Time to raise a Magnum Black to Warren Buffett and his Krafty krew. In a single month they have added £20bn to the wealth of Unilever shareholders, without our having to do anything, let alone agonise over whether Dove is a national treasure or a commercial enterprise.

The share price is now above the (presumably) sighting shot of $50, which shows how clever Mr Buffett was to spot an undervalued business. Whether by luck or judgement, Unilever CEO Paul Polman had his defences in place, allowing him to set off a fine display of defensive fireworks without breaking Takeover Panel rules.

We don’t need Kraft; we have our own version of zero budgetting; we’ve got plans to bring the future nearer, and we’ve got so much capital that we could borrow to give some away. This is called “making the balance sheet more efficient” and next to an actual takeover, it’s what investment bankers like to do best.

What’s more, it can be worth doing for the company too. Unfortunately for the bankers’ bonuses, it’s hard to see why in this case. Risk capital allows more risk, to reap higher long-term rewards. The chart of the Unilever share price looks less like one for a steady supplier of soaps and fats to the world than that of a dot-com rocket, only measured in decades rather than months. Over the years, investors who have taken their capital out of the business have lived to regret it.

Yet despite this record, Mr Polman still feels Unilever has had a lucky escape from the ravening beasts of Kraft. The takeover rules are strict about forward-looking statements, and he was fortunate to have sufficiently worked-through plans to respond immediately without breaking them.

Now he wants those rules to be tilted towards the defence of “national champions”. Never mind that Unilever’s structure structure already makes it a dual-nationality champion, this is a thin argument. The Marmite manufacturer is not a national champion but a commercial business owned by its shareholders. If they collectively decide to sell it, they may be misguided, but should be free to do so.

There are always things that a big company can do better, and jolts like this provide the impetus to find them. Mr Polman should thank Mr Buffett and keep Unilever looking to the long term. It seems to work.

Our money down the drain

Macquarie is finally cashing in its Thames Water chips. The investment bank has made a stonking return from a low-risk investment, although exactly how stonking is hard to say. Infrastructure consultant Martin Blaiklock, a careful analyst of opaque utilities, puts it between 20 and 27 per cent annualised over the decade of ownership.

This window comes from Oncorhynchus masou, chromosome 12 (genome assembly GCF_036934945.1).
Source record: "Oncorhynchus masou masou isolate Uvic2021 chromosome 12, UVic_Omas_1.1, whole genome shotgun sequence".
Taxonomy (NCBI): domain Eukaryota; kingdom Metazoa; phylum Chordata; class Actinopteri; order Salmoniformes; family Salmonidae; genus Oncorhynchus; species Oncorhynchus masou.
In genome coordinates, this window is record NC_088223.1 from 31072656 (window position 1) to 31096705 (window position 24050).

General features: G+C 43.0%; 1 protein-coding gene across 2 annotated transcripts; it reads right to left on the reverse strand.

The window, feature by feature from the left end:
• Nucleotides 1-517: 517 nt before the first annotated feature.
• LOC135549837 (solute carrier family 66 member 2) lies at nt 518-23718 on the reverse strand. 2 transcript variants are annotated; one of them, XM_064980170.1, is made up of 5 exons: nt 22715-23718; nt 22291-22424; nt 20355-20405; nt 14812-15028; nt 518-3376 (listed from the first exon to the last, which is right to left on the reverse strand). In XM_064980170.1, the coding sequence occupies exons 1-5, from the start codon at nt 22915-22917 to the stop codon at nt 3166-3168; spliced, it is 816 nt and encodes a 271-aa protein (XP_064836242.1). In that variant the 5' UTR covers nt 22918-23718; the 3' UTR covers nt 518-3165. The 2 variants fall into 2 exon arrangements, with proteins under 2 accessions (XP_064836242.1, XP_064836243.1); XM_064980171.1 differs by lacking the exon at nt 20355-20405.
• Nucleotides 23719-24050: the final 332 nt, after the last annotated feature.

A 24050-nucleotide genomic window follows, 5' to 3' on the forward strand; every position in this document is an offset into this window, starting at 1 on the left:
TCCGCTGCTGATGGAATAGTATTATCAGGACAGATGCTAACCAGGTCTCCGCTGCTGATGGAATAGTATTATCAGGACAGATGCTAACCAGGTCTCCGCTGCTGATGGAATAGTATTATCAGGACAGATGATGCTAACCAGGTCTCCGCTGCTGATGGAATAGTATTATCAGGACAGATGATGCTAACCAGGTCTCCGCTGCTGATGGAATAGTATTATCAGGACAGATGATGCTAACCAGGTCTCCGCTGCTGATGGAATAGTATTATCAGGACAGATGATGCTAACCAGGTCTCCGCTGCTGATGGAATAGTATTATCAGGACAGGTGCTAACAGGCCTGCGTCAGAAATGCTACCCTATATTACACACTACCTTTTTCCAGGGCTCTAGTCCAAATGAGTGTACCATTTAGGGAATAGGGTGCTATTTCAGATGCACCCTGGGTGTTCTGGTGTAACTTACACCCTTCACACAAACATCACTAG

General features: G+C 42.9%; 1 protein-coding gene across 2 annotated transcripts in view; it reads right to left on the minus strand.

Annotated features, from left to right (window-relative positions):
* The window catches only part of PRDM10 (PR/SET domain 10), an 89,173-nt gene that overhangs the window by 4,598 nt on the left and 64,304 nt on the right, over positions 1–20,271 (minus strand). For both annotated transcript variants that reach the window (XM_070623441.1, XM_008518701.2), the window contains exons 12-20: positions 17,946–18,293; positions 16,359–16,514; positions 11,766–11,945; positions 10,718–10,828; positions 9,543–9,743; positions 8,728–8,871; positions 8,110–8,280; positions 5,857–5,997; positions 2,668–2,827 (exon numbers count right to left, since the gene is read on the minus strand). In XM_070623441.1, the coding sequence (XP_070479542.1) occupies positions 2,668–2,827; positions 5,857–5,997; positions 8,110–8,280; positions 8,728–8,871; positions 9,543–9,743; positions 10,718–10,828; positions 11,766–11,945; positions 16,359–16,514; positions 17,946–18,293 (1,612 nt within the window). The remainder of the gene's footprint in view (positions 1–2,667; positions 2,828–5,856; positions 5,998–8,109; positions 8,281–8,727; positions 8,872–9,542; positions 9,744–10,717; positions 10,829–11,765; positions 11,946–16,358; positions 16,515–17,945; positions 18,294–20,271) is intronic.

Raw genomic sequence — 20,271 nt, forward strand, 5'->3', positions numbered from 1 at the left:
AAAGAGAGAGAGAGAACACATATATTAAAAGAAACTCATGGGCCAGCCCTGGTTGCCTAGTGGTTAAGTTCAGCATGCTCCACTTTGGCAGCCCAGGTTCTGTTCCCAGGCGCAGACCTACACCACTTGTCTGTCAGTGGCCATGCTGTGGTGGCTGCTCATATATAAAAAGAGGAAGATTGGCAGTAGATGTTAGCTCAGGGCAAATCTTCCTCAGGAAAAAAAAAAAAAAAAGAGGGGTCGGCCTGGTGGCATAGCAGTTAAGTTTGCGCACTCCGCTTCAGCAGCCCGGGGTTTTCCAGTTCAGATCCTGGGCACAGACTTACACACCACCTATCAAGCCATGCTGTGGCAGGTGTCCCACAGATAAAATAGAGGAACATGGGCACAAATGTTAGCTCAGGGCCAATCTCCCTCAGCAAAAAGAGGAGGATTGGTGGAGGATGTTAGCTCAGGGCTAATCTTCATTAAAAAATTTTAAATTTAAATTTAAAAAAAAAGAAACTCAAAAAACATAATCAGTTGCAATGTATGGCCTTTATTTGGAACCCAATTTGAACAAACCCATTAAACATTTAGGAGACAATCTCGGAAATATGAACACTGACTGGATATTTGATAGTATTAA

He can’t be more accurate, he says, because it’s unclear about a little matter of where a £500m dividend went when Macquarie bought the business from RWE. Then, the last vestiges of transparency disappeared via the Cayman Islands, leaving Thames Water Utilities, which actually runs the water, submerged under seven corporate layers.

The steady replacement of equity with debt contributed to Thames’ inability to pay for the super-sewer now starting to grind its way under the river. A separate company, also Macquaried,  was needed, offering the prospect of more specialist, opaque financial engineering now the Thames Water game is over. Not for nothing is Macquarie dubbed Australia’s version of Goldman Sachs.

He’s blue as well as purple

It’s hard to blame the executives at Purplebricks, the new model estate agent, for selling a slug of their holdings. The shares had more than doubled since Christmas when in February the company announced plans to conquer America, raising £50m at 220p a share, a small discount, to pay for the adventure. The price carried on, mysteriously, all the way to 360p ahead of last week’s shareholders’ meeting to approve selling the new shares to outsiders rather than to existing owners. They’ve since come back to 307p, and on Thursday the executives placed £24m-worth at 300p. Spare a thought, though, for lettings director Richard Jacques. On January 20, he sold 35,000 shares at 160p. Seven days later,  after the price hit 193p, the company issued a “no idea why” statement. How true.

This is my FT column from Saturday